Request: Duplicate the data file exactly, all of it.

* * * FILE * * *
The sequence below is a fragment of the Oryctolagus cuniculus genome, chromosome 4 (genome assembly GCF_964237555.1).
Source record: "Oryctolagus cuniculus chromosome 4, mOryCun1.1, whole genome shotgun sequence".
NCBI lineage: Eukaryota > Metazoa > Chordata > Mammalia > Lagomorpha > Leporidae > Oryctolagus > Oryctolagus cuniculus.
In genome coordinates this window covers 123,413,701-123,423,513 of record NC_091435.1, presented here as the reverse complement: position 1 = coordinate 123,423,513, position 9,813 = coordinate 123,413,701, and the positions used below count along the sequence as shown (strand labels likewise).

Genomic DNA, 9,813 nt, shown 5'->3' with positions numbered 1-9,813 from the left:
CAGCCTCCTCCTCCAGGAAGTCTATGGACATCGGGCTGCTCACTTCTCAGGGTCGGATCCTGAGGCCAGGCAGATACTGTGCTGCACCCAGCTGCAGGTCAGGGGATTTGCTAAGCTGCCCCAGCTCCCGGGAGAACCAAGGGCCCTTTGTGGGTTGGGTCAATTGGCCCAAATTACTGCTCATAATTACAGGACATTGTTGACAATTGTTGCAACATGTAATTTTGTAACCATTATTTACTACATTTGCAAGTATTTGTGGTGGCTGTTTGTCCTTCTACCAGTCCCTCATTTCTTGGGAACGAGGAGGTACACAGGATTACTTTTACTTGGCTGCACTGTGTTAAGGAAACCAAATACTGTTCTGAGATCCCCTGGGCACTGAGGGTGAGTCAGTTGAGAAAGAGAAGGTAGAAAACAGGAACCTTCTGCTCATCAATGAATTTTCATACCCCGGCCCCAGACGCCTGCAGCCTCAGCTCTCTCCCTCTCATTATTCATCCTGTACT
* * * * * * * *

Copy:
The sequence below is a fragment of the Oryctolagus cuniculus genome, chromosome 4 (genome assembly GCF_964237555.1).
Source record: "Oryctolagus cuniculus chromosome 4, mOryCun1.1, whole genome shotgun sequence".
NCBI lineage: Eukaryota > Metazoa > Chordata > Mammalia > Lagomorpha > Leporidae > Oryctolagus > Oryctolagus cuniculus.
In genome coordinates this window covers 123,413,701-123,423,513 of record NC_091435.1, presented here as the reverse complement: position 1 = coordinate 123,423,513, position 9,813 = coordinate 123,413,701, and the positions used below count along the sequence as shown (strand labels likewise).

Genomic DNA, 9,813 nt, shown 5'->3' with positions numbered 1-9,813 from the left:
CAGCCTCCTCCTCCAGGAAGTCTATGGACATCGGGCTGCTCACTTCTCAGGGTCGGATCCTGAGGCCAGGCAGATACTGTGCTGCACCCAGCTGCAGGTCAGGGGATTTGCTAAGCTGCCCCAGCTCCCGGGAGAACCAAGGGCCCTTTGTGGGTTGGGTCAATTGGCCCAAATTACTGCTCATAATTACAGGACATTGTTGACAATTGTTGCAACATGTAATTTTGTAACCATTATTTACTACATTTGCAAGTATTTGTGGTGGCTGTTTGTCCTTCTACCAGTCCCTCATTTCTTGGGAACGAGGAGGTACACAGGATTACTTTTACTTGGCTGCACTGTGTTAAGGAAACCAAATACTGTTCTGAGATCCCCTGGGCACTGAGGGTGAGTCAGTTGAGAAAGAGAAGGTAGAAAACAGGAACCTTCTGCTCATCAATGAATTTTCATACCCCGGCCCCAGACGCCTGCAGCCTCAGCTCTCTCCCTCTCATTATTCATCCTGTACT